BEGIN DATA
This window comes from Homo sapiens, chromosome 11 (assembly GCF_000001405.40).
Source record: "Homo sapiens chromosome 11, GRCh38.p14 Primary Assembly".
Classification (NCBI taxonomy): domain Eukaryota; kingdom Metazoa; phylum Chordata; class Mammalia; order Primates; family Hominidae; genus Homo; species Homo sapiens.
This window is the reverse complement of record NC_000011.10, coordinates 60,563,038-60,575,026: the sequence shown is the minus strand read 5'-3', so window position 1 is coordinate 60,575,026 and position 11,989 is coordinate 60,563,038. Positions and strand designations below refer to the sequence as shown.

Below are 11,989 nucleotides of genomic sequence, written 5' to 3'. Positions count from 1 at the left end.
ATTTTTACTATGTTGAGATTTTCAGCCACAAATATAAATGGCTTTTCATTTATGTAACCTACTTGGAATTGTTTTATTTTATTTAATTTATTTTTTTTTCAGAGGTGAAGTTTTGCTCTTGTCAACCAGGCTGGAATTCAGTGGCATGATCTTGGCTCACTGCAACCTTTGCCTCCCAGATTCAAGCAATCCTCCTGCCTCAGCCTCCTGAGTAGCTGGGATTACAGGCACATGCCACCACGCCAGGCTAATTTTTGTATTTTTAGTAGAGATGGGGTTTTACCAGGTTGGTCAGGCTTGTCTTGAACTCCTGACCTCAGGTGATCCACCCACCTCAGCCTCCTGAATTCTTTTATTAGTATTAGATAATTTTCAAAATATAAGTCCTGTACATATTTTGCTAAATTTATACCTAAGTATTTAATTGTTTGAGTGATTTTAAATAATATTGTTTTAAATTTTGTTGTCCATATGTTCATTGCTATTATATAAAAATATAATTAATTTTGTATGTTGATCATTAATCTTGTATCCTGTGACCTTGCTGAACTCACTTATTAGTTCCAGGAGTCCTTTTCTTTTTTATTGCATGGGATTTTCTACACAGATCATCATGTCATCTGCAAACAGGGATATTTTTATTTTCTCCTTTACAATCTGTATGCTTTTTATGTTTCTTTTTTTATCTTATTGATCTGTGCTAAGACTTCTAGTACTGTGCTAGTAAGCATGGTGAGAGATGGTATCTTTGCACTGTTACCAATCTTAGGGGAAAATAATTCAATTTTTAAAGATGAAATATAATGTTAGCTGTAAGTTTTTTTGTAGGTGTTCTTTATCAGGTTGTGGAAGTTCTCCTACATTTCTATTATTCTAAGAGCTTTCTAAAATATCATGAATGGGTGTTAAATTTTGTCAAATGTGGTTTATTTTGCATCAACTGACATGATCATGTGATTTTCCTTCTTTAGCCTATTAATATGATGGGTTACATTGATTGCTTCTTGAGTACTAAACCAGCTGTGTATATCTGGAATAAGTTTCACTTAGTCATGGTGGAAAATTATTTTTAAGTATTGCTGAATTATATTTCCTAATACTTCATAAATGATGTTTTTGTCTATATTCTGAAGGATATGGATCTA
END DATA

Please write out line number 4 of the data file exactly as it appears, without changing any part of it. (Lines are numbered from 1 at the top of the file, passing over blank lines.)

This window is the reverse complement of record NC_000011.10, coordinates 60,563,038-60,575,026: the sequence shown is the minus strand read 5'-3', so window position 1 is coordinate 60,575,026 and position 11,989 is coordinate 60,563,038. Positions and strand designations below refer to the sequence as shown.